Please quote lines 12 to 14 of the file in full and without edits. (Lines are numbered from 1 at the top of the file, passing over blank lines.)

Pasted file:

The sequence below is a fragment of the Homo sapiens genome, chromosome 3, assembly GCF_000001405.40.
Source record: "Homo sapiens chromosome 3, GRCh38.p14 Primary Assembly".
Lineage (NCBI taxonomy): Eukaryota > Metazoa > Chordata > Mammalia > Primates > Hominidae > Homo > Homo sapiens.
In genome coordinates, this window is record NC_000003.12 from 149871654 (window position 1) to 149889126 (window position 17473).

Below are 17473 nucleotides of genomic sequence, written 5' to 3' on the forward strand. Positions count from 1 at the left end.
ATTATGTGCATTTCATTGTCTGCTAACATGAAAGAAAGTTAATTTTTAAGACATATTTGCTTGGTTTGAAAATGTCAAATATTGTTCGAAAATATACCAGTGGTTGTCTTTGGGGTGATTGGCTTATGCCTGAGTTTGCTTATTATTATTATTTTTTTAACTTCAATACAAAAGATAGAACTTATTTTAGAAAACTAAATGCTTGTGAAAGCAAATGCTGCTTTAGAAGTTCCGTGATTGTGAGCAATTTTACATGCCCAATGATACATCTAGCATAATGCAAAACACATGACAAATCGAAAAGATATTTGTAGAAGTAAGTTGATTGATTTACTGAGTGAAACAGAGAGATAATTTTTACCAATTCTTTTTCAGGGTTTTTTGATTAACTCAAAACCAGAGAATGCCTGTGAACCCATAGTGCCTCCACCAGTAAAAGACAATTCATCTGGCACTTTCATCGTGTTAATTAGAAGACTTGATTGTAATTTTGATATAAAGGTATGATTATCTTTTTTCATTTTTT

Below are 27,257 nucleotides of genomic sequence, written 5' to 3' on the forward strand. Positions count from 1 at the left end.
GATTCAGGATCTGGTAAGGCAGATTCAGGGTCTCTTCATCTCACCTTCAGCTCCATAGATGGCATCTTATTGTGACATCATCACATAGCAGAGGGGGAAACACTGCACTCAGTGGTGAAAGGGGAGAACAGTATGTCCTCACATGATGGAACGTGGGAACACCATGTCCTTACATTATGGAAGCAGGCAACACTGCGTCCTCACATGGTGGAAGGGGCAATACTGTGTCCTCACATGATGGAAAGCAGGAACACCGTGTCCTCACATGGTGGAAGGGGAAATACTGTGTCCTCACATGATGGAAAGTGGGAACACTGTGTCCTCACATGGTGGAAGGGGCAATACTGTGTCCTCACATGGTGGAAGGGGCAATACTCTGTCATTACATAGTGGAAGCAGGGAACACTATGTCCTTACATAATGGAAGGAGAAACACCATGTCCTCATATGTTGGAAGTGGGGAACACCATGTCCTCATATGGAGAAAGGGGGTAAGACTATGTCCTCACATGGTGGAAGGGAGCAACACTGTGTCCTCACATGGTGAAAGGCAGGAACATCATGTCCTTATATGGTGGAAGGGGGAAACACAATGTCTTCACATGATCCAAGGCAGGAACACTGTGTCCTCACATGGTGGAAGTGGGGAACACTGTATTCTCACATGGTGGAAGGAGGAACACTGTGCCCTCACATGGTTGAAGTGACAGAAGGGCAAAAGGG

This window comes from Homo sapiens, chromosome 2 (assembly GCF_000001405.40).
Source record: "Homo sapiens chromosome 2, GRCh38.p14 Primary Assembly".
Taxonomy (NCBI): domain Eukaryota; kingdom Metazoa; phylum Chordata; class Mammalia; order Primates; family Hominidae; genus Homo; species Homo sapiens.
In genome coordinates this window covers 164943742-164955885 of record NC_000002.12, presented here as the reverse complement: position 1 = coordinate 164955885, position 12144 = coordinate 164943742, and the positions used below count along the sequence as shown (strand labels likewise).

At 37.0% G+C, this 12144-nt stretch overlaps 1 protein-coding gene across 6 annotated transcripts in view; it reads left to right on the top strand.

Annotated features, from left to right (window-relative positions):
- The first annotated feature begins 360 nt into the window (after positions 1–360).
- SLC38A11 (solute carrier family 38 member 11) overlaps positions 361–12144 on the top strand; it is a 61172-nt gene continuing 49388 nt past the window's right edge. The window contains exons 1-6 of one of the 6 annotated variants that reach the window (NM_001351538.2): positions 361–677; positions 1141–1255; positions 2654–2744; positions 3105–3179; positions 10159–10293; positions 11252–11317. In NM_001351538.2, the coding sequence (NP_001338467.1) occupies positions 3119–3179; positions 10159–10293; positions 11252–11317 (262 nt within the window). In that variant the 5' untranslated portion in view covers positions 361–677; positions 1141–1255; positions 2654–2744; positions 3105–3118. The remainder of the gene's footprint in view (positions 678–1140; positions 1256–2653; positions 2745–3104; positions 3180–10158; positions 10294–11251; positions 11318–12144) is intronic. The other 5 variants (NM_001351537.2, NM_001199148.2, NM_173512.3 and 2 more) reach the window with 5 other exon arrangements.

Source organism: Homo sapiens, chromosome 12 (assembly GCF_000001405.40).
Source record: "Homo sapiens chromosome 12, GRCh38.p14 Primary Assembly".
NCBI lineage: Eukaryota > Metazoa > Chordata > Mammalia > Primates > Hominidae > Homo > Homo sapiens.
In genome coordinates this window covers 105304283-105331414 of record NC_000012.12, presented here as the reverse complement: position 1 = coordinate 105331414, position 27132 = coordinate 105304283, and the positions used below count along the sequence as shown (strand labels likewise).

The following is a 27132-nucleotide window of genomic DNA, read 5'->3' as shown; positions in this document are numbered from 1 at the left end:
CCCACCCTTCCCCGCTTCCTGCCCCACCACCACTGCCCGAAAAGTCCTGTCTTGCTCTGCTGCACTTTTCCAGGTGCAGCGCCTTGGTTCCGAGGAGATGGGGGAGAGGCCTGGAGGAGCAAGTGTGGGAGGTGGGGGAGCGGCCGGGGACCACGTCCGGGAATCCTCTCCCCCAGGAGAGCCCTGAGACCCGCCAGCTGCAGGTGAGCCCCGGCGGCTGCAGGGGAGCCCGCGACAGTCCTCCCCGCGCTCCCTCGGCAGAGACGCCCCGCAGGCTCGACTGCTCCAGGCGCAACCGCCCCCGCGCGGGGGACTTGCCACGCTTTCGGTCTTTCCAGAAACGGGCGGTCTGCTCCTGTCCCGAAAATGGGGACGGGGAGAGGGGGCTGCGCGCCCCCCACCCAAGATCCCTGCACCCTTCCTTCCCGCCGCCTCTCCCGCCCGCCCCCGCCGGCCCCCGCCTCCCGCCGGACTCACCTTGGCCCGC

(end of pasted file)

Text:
In genome coordinates this window covers 164943742-164955885 of record NC_000002.12, presented here as the reverse complement: position 1 = coordinate 164955885, position 12144 = coordinate 164943742, and the positions used below count along the sequence as shown (strand labels likewise).

At 37.0% G+C, this 12144-nt stretch overlaps 1 protein-coding gene across 6 annotated transcripts in view; it reads left to right on the top strand.

Annotated features, from left to right (window-relative positions):